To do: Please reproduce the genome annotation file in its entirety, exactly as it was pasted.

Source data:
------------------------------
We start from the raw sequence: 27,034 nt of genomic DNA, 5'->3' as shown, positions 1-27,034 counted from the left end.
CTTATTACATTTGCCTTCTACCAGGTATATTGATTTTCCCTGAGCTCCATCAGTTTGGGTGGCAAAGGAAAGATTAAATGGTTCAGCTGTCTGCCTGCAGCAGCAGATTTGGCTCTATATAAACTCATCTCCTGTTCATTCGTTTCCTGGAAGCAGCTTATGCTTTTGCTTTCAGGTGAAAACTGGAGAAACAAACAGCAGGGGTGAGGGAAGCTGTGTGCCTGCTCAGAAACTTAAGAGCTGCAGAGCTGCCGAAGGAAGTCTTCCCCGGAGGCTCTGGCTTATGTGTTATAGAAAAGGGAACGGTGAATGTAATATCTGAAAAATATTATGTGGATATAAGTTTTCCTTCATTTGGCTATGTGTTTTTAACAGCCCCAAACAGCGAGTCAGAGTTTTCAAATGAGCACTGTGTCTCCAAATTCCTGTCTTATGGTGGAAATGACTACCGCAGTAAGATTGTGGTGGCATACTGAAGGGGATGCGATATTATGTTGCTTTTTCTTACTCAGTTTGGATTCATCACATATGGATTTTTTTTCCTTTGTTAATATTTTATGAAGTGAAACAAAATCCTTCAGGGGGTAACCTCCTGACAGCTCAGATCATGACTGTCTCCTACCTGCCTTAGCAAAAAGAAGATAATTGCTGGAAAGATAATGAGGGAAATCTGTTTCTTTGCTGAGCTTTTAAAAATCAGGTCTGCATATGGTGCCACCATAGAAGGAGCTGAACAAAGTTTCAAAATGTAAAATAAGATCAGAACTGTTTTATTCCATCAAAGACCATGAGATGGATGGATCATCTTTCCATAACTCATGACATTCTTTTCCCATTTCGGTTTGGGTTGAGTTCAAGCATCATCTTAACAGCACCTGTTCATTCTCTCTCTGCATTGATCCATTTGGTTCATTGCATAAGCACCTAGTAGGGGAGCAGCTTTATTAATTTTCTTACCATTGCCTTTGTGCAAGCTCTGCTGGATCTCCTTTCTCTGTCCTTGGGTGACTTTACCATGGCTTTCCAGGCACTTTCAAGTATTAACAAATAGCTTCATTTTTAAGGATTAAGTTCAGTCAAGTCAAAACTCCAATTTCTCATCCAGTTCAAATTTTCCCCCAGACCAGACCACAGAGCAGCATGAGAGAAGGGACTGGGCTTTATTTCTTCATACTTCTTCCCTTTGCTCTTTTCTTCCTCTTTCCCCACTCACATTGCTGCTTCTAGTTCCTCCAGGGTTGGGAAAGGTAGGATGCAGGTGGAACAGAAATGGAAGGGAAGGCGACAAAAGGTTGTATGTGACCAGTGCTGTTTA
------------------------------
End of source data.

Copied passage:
We start from the raw sequence: 27,034 nt of genomic DNA, 5'->3' as shown, positions 1-27,034 counted from the left end.
CTTATTACATTTGCCTTCTACCAGGTATATTGATTTTCCCTGAGCTCCATCAGTTTGGGTGGCAAAGGAAAGATTAAATGGTTCAGCTGTCTGCCTGCAGCAGCAGATTTGGCTCTATATAAACTCATCTCCTGTTCATTCGTTTCCTGGAAGCAGCTTATGCTTTTGCTTTCAGGTGAAAACTGGAGAAACAAACAGCAGGGGTGAGGGAAGCTGTGTGCCTGCTCAGAAACTTAAGAGCTGCAGAGCTGCCGAAGGAAGTCTTCCCCGGAGGCTCTGGCTTATGTGTTATAGAAAAGGGAACGGTGAATGTAATATCTGAAAAATATTATGTGGATATAAGTTTTCCTTCATTTGGCTATGTGTTTTTAACAGCCCCAAACAGCGAGTCAGAGTTTTCAAATGAGCACTGTGTCTCCAAATTCCTGTCTTATGGTGGAAATGACTACCGCAGTAAGATTGTGGTGGCATACTGAAGGGGATGCGATATTATGTTGCTTTTTCTTACTCAGTTTGGATTCATCACATATGGATTTTTTTTCCTTTGTTAATATTTTATGAAGTGAAACAAAATCCTTCAGGGGGTAACCTCCTGACAGCTCAGATCATGACTGTCTCCTACCTGCCTTAGCAAAAAGAAGATAATTGCTGGAAAGATAATGAGGGAAATCTGTTTCTTTGCTGAGCTTTTAAAAATCAGGTCTGCATATGGTGCCACCATAGAAGGAGCTGAACAAAGTTTCAAAATGTAAAATAAGATCAGAACTGTTTTATTCCATCAAAGACCATGAGATGGATGGATCATCTTTCCATAACTCATGACATTCTTTTCCCATTTCGGTTTGGGTTGAGTTCAAGCATCATCTTAACAGCACCTGTTCATTCTCTCTCTGCATTGATCCATTTGGTTCATTGCATAAGCACCTAGTAGGGGAGCAGCTTTATTAATTTTCTTACCATTGCCTTTGTGCAAGCTCTGCTGGATCTCCTTTCTCTGTCCTTGGGTGACTTTACCATGGCTTTCCAGGCACTTTCAAGTATTAACAAATAGCTTCATTTTTAAGGATTAAGTTCAGTCAAGTCAAAACTCCAATTTCTCATCCAGTTCAAATTTTCCCCCAGACCAGACCACAGAGCAGCATGAGAGAAGGGACTGGGCTTTATTTCTTCATACTTCTTCCCTTTGCTCTTTTCTTCCTCTTTCCCCACTCACATTGCTGCTTCTAGTTCCTCCAGGGTTGGGAAAGGTAGGATGCAGGTGGAACAGAAATGGAAGGGAAGGCGACAAAAGGTTGTATGTGACCAGTGCTGTTTA